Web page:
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The Conscience of Thoroughbred Racing


Edited Hong Kong Jockey Club Release

-In a scene-setting opening address at the 39th Asian Racing Conference in Melbourne on Wednesday [Feb 15], Asian Racing Federation (ARF) chairman Winfried Engelbrecht-Bresges encouraged racing leaders to embrace change and collaborate more in the face of global challenges

Speaking to an audience of more than 700 delegates from 35 countries, Hong Kong Jockey Club chief executive Engelbrecht-Bresges delivered an address titled ‘The Landscape’.

He said: “As racing’s leaders, we must embrace change and we have to drive necessary changes more rapidly. We have to collaborate more to drive these changes from sharing our experiences to joint initiatives.

Opening ceremony: more than 700 delegates from 35 countries are attending the 39th Asian Racing Conference in Melbourne. Photo courtesy of Racing Photos

Photo courtesy of Racing Photo

Opening ceremony: more than 700 delegates from 35 countries are attending the 39th Asian Racing Conference in Melbourne. “Most of the challenges we face can only be solved when we work together in a more strategic way and overcome the fragmented way of how racing is run, being at national, regional and global levels.”

Calling for joint efforts to uphold global standards in rules and practices to safeguard integrity, Engelbrecht-Bresges said collaboration was needed to fight the illegal betting market; to brand racing as a sport of the highest integrity – and not only wagering.

He also said racing needs more cohesive efforts to better market the sport and to expand audiences. This could be done through the creation of a new technology platform to enable racing to grow in the international wagering business via global simulcasts and the World Pool.

Engelbrecht-Bresges said combined efforts were required to build a technology platform to enable racing to embrace Web 3.0 development and to ensure relevance to Gen Z consumers, while seeking ways to make racing more sustainable and reach Carbon Zero 2040 to ensure the long-term future of the sport.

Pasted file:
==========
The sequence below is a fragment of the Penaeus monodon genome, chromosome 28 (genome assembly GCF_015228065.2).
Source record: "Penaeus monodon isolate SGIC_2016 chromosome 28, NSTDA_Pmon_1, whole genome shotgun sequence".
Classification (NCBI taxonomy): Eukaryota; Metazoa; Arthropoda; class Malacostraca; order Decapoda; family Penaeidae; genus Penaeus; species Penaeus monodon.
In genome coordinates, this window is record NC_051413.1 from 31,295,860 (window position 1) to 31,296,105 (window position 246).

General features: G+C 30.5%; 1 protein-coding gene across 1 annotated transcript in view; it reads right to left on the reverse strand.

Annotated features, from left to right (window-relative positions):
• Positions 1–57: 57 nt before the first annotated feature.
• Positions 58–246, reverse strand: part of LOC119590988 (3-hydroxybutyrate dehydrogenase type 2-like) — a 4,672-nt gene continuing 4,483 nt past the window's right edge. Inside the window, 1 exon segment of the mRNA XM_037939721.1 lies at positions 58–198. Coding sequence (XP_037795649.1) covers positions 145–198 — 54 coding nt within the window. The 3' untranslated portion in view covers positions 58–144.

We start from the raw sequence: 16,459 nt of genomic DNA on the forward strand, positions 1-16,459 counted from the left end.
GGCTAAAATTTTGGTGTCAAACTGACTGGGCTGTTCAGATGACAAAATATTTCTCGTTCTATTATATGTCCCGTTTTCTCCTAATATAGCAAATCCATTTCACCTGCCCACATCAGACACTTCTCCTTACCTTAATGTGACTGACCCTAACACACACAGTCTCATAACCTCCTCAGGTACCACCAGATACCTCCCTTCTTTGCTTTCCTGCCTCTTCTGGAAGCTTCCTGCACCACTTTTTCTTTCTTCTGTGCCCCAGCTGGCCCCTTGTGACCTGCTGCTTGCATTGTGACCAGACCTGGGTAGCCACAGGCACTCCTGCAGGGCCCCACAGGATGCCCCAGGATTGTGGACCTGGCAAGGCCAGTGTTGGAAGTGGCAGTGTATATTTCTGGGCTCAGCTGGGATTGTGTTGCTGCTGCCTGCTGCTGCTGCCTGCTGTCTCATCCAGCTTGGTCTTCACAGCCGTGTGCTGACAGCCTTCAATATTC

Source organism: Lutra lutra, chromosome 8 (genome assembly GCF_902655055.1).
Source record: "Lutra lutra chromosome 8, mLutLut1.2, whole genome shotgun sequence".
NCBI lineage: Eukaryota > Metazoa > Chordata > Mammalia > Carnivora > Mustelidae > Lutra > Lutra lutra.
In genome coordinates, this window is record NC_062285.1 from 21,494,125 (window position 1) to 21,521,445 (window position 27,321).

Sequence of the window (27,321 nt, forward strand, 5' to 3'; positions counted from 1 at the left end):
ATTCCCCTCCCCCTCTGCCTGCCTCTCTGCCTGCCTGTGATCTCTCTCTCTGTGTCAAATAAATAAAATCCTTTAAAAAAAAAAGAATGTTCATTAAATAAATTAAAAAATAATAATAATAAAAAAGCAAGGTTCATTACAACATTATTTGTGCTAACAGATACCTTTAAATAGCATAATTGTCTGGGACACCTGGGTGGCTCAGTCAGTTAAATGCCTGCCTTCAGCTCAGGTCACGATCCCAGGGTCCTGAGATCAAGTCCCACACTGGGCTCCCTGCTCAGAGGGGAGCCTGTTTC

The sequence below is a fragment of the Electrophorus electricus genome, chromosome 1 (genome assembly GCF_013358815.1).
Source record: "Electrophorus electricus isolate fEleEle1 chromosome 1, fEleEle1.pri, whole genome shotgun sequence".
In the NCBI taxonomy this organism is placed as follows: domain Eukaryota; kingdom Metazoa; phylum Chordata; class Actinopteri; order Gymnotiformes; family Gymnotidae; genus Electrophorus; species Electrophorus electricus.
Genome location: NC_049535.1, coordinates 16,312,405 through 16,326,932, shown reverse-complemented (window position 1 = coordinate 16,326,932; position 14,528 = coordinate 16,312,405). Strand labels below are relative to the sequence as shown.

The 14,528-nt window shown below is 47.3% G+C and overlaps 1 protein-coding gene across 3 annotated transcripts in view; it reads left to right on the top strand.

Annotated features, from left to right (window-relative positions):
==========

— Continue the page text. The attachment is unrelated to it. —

Pointing to key performance indicators such as rising average yearling sales prices, betting turnover and prize money increases, Engelbrecht-Bresges said racing “has successfully emerged from the Covid crisis and has shown great agility and resilience.”

“However, beyond these figures, racing faces significant global challenges going forward which, in my view, cannot be solved without fundamental changes and strengthening of collaboration and joint efforts to address these challenges,” he said.

Engelbrecht-Bresges said racing faced nine key challenges – industry fragmentation, integrity, illegal and off-shore betting operators, social acceptability, competition from other sports, an ageing customer base and engaging Gen Y and Z, branding racing as a global sport, sustainability and human resources.

Engelbrecht-Bresges asked “whether racing can move on to solve its structural problems and final strategic solutions to ensure its long-term viability” while also addressing climate change – but he remains optimistic over the sport’s future.

He added: “While I have outlined what our key challenges are – which seem to be daunting – but in light of the great resilience and innovation racing has shown during the pandemic, I see significant opportunities by embracing challenges and changes.”

In the second session of the conference business programme, titled ‘The Wager’, Engelbrecht-Bresges pointed to a desired further advance of World Pool growth against a backdrop of a widening gap between sports and racing betting – and disturbing illegal betting growth at almost twice the rate of the legal market between 2019 and 2021.

“Global liquidity is the key for all pari-mutuel operators and in turn for racing industry revenue and updating racing wagering, integration protocols for a global platform is imperative,” Engelbrecht-Bresges said.

• Visit the Asian Racing Federation website

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